Tips for writing that page-turner you’ve always wanted

They say there’s a story lurking inside everyone. Maybe that’s why most people dream of writing a book. Some dream of becoming writers in their lifetime. While many start their writing journey by writing a short story, review, article, blog, or article. The brave write a novel.

My advice, start writing. If you don’t put pen to paper, how are you going to put your thoughts into words? But first, have a basic idea of ​​your plot in mind. Then let your characters pop out of your head on the page and let the story flow.

A word of warning. Please send your inner editor—that annoying voice screaming a constant string of instructions, giving you nonstop advice—for a long vacation. Write down whatever comes to mind, even if it doesn’t make sense at the time.

The first draft is always a relationship between the writer and the story, between the writer and the words. Even a bad first draft is better than a blank document. The best part about a first draft is that you can revise it, like shaping a piece of clay. You can rewrite it and work on it in many ways. So start and fill those blank pages with the words of your story that were sitting on a shelf in your head, jostling for space with several other things.

After the first draft

Now that you’ve written the first draft. Leave it aside for a few days. Let it simmer in its own juice. It is important to get away from it; this separation of a few days is crucial, as it gives you new insight and perspective.

A few days later, when it’s time to brush up on your writing, bring that inside editor back from that long vacation you sent her on. Be nice to her and listen to her constant chatter. The in-house editor is our first editor who will highlight the initial flaws in your writing and story.

Now, like a blacksmith, start shaping your words into the best possible version. Check the flow of the story. Does the story move at a decent pace? Is there a place where you want to leave the story and take a break? This is a red flag. Because if you’re bored, chances are the reader will be bored too. Tighten the plot, adding scenes that increase tension or moments of suspense. Add cliffhangers at the end of chapters that will keep the reader turning the pages of your book.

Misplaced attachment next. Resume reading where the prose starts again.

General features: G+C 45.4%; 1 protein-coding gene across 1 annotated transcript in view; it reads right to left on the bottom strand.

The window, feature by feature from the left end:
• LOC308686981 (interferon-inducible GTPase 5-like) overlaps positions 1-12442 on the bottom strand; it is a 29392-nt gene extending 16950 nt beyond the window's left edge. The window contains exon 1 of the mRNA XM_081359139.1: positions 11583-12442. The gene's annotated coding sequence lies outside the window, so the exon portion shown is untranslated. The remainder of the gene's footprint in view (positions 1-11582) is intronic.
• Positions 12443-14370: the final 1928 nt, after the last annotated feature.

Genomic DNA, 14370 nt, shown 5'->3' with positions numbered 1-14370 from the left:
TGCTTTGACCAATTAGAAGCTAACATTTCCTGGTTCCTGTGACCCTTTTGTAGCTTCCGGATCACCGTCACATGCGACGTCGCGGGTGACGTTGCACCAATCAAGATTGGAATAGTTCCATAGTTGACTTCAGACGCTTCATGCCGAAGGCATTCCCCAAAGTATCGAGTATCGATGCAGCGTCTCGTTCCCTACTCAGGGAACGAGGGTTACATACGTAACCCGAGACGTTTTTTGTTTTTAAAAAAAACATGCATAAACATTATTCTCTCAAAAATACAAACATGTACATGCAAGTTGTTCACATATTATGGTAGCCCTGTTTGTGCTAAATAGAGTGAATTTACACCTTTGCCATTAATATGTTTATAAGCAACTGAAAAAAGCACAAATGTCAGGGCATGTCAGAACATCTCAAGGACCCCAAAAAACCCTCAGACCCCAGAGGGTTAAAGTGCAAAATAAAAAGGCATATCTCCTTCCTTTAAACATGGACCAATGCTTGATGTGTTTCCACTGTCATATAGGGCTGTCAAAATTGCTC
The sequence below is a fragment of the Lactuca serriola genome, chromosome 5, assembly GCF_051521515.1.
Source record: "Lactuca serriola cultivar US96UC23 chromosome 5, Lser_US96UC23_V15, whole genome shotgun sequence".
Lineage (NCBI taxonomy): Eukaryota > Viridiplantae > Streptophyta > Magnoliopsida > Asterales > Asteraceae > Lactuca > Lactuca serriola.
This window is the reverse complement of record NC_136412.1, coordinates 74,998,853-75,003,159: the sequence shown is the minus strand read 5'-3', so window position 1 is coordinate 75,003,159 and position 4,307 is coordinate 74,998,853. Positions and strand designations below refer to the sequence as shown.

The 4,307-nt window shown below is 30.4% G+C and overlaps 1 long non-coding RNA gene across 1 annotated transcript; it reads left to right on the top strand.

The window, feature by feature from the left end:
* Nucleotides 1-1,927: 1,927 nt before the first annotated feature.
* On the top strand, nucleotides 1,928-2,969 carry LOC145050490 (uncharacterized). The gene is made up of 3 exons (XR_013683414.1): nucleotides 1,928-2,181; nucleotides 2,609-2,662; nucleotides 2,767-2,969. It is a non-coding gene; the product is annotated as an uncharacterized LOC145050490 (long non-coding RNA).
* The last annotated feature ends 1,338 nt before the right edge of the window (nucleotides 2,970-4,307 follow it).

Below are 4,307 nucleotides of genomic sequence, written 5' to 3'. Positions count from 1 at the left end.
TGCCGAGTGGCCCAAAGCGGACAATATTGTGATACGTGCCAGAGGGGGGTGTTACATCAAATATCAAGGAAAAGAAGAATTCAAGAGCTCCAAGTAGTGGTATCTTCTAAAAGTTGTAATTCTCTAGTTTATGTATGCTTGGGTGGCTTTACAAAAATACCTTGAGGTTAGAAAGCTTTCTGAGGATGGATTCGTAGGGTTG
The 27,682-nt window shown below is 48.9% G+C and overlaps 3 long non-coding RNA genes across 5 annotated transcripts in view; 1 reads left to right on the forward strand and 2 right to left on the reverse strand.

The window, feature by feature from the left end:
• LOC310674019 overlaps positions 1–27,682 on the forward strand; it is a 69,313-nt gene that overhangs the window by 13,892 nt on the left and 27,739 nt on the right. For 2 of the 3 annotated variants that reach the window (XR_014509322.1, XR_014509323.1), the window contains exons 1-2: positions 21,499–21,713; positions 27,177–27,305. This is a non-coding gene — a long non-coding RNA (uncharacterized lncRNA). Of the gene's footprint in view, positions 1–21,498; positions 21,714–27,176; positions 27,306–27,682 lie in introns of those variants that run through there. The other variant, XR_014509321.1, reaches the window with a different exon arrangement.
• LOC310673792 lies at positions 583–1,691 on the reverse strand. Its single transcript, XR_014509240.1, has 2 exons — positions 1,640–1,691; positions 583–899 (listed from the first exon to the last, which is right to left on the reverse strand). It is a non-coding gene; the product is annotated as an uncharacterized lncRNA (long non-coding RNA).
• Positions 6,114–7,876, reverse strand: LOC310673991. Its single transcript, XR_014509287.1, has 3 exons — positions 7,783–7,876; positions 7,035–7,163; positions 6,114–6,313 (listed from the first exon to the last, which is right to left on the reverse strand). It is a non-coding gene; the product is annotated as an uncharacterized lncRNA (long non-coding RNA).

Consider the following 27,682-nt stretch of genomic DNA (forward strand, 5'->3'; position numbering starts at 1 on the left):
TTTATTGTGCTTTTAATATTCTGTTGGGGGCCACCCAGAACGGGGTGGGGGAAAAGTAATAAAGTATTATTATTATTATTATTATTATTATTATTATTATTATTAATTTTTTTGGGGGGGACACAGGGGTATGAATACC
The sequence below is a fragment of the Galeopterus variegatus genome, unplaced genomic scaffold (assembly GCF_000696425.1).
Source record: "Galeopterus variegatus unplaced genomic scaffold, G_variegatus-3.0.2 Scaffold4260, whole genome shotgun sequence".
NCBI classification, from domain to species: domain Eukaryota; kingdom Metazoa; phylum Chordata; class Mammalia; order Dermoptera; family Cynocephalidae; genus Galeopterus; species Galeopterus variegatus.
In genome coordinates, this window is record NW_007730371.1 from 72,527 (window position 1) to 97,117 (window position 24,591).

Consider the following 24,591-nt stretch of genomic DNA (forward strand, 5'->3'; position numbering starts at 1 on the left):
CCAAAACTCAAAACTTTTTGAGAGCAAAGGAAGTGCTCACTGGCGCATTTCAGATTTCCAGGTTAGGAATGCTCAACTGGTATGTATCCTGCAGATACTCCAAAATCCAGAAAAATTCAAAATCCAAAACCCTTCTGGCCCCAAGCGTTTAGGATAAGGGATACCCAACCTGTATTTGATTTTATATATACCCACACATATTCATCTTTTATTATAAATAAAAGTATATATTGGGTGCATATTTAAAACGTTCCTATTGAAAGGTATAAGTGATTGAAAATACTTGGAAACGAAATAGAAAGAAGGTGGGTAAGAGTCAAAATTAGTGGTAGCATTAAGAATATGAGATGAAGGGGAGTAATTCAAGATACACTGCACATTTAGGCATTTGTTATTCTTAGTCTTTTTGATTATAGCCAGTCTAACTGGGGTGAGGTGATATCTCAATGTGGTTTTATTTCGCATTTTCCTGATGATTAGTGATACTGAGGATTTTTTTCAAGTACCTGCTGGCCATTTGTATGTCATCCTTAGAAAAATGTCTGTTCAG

Are there any scenes that don’t make sense? Delete these scenes or rewrite them. Does your main character appear in three dimensions? Are your other characters well fleshed out? If so, you are on the right track. Otherwise, work on strengthening the main character with a strong motive and flesh out those other characters. Cardboard cutout characters do not appeal to readers. You want the main character’s readers to love and follow until the last page. Delete anything unnecessary or slowing the pace of the story. Even if it means killing your darlings – favorite words and scenes. Review the overall plot.

Now that you have the story and character(s) in place. Check if your descriptions take readers to the places you want them to visit through your story. Rewrite sentences by adding vivid descriptions; restructure paragraphs to build momentum in your story, until your writing and story start to make sense and start to sparkle.

Polish the finest points

Make a list of any mistakes you see in your writing. Is the plot slow or does it lack logic? Does your character seem superficial? What are your character’s motivations? Your descriptions don’t work? Are your sentences too long? You don’t want readers to put the book down because they’re bored or tired of reading long sentences that slow the pace of the plot. Correct your mistakes. Tighten the plot. Improve the character. Make short, smart sentences. Add more specific descriptions. Pick up the pace.

Now read your own work, wearing the critical glasses of a reader or the piercing eyes of your teacher. Once you’re satisfied, send it to a trusted review partner for feedback. Use these comments and revise your story only if the comments resonate with you.

You can’t change your story to suit everyone, so think carefully and revise accordingly. Comments are crucial, but they cannot interfere with your view of your story and characters.

Good writing!

(The author is a writer by profession)